The law was but a shadow of the good things to come. – Hebrews 10:1
Did you ever make shadow figures on the wall as a child? By placing your hands in front of a light, you could turn them into bunnies or alligators or dogs or whatever else your imagination could think of. But those shadows couldn’t show you everything. They couldn’t show you the bunny’s soft fur or the alligator’s scary teeth because they were just that – shadows of the real thing.
In the same way, the law in the Old Testament served as a shadow of what was to come for God’s people. This was not a bad thing, as shadows can still tell you a lot about something. A shadow can show you an outline and figure of something, but it can’t give you an exact picture. It’s a good place to start, but it’s not the main substance. The law in the Old Testament served as an outline of what was to come with Jesus.
The law that the Jews followed was not in itself bad or evil, but it was incomplete and unable to provide total salvation from sin. The only thing that would be able to do that was Jesus. He was the true picture of God’s grace and love for His children. That’s why Christmas is so special. Jesus’ coming to Earth finally revealed what had only been shadow before.
The Israelites waited years and years to get out of the shadows. You don’t have to be like them. You have already received the full picture of who God is through the work of Jesus on Earth. Praise God for that today, and know that He is not finished working.
Hold up the Light - a good short read!
Holy God, Darkness does indeed cover much of the Earth today. The Light You have given us in Jesus seems to have been purposely dimmed by many in America. It is easy to get discouraged. You have not left the world without a witness, and I thank You for redeeming me through Jesus Christ. Be with me as I stand for You and for Light to the darkness, according to Your will for me, for I ask it in the Name of my Savior, Amen.
ADVENT DAY 5 - Let Us Return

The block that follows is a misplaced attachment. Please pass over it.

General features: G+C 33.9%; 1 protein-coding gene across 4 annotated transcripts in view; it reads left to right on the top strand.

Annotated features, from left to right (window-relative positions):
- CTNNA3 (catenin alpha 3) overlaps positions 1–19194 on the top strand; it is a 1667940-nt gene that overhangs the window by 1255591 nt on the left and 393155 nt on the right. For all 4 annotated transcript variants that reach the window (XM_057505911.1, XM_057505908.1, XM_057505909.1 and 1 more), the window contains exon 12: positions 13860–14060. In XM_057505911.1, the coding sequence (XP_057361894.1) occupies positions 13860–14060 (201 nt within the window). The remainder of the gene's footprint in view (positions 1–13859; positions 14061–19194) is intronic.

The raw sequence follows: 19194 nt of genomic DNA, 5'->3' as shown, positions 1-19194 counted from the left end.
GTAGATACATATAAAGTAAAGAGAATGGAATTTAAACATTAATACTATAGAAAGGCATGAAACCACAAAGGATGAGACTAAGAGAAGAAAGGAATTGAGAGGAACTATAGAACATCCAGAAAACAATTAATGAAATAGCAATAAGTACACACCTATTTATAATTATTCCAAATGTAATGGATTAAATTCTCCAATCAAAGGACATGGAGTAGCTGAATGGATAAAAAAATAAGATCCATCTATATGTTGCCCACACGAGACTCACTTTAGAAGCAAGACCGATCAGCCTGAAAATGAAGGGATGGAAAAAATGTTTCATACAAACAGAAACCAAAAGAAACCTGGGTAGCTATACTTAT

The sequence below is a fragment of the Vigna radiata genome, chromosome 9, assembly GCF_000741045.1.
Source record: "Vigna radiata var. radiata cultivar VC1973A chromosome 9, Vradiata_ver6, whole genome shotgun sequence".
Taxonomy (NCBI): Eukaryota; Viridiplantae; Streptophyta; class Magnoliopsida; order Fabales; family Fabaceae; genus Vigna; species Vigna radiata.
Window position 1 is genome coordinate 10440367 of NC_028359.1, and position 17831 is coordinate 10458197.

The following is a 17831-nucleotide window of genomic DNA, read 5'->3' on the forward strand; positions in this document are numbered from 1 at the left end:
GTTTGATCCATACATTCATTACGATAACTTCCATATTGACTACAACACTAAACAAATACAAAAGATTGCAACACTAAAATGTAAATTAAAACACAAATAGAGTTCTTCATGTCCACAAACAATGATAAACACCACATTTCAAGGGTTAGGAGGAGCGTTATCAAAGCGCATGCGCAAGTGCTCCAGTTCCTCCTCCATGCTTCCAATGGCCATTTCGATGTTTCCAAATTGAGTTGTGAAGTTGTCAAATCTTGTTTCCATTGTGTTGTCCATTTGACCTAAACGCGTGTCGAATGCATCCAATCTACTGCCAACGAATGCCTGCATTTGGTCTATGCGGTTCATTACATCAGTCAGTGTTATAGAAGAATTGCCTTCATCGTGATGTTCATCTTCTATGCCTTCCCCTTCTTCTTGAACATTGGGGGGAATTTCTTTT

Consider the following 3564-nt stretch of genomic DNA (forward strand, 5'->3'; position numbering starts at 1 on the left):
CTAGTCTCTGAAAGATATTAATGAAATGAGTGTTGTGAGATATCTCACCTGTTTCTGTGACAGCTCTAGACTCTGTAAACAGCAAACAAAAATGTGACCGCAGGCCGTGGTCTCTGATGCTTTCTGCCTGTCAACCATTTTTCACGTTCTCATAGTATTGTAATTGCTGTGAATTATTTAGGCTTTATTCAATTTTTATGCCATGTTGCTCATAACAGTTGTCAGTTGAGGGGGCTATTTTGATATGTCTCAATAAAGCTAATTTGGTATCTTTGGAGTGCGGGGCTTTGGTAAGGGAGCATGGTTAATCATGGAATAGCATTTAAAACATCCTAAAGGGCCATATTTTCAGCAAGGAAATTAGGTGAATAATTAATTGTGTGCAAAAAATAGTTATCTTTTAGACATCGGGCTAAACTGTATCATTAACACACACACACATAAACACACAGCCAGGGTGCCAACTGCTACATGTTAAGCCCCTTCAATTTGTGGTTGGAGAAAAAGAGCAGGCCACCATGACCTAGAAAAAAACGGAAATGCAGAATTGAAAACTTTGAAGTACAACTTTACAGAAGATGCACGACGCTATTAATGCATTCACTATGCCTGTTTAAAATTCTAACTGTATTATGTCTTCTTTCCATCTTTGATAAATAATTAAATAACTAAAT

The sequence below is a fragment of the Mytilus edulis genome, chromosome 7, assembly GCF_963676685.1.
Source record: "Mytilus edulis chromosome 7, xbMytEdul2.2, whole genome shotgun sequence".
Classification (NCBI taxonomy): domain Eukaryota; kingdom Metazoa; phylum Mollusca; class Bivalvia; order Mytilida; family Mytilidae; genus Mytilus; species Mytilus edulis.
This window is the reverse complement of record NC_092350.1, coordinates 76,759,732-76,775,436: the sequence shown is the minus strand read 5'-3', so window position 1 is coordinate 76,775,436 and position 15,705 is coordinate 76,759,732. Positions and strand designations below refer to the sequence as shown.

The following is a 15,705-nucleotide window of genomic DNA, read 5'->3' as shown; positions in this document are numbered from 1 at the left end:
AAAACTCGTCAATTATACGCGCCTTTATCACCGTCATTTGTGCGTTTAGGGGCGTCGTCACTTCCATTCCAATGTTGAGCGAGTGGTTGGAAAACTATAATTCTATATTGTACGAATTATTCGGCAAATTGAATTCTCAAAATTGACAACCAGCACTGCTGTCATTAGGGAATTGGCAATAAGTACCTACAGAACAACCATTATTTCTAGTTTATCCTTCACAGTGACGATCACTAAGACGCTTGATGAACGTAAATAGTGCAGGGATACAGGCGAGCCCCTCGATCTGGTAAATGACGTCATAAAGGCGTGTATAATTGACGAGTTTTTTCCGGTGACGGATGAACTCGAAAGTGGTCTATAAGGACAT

Psalm 85:1-2, 8-13
1 Thessalonians 1:2-10
Repentance itself is nothing but a kind of circling: to turn to the One by re-pentance from whom, by sin, we have turned away. –Lancelot Andrewes
To live as a Christian, one must learn to be comfortable with tension. Though it is not as simple as we might prefer, wisdom is found in holding seemingly contradictory ideas in proximity to one another. Take, for example, the ancient words given to us today from Hosea 6: “Come, let us return to the LORD.” Within this single phrase we are confronted with the reality of our own initiative and responsibility to tend to our life with God, as well as the fact that any genuine return to God is first made possible by his movement towards us.
In Advent, as our Lord draws near, we must actively examine the condition of our lives. Are we ready to greet him upon his arrival? In this way, repentance always lies at the heart of faithful preparation. To repent is to not only to feel sorrow over the effect of sin in your heart and life, but it is equally an act of the will, purposefully turning away from sin and death and taking on habits that lead us into places of peace.
You can passionately pursue God without falling into the trap of anxious toil or self-assured living. In fact, the Incarnation of God is the end of all striving. As we “press on to know the LORD” (Hos. 6:3), we do so knowing that it is God in Christ Jesus who heals us, raises us up, and makes us whole. Advent reminds us that we have work to do, inviting us to take seriously the call to holy and faithful living. Yet this way of life is not of our making, but is a gift to be received, like spring rain that falls to water the parched earth.
Lifting our elections up to the Lord helps all of us keep the focus on the most important topics as well as softens our hearts to love everyone, even those with whom we may disagree. Believing differently shouldn't stop us from sharing God's love and His Word with others.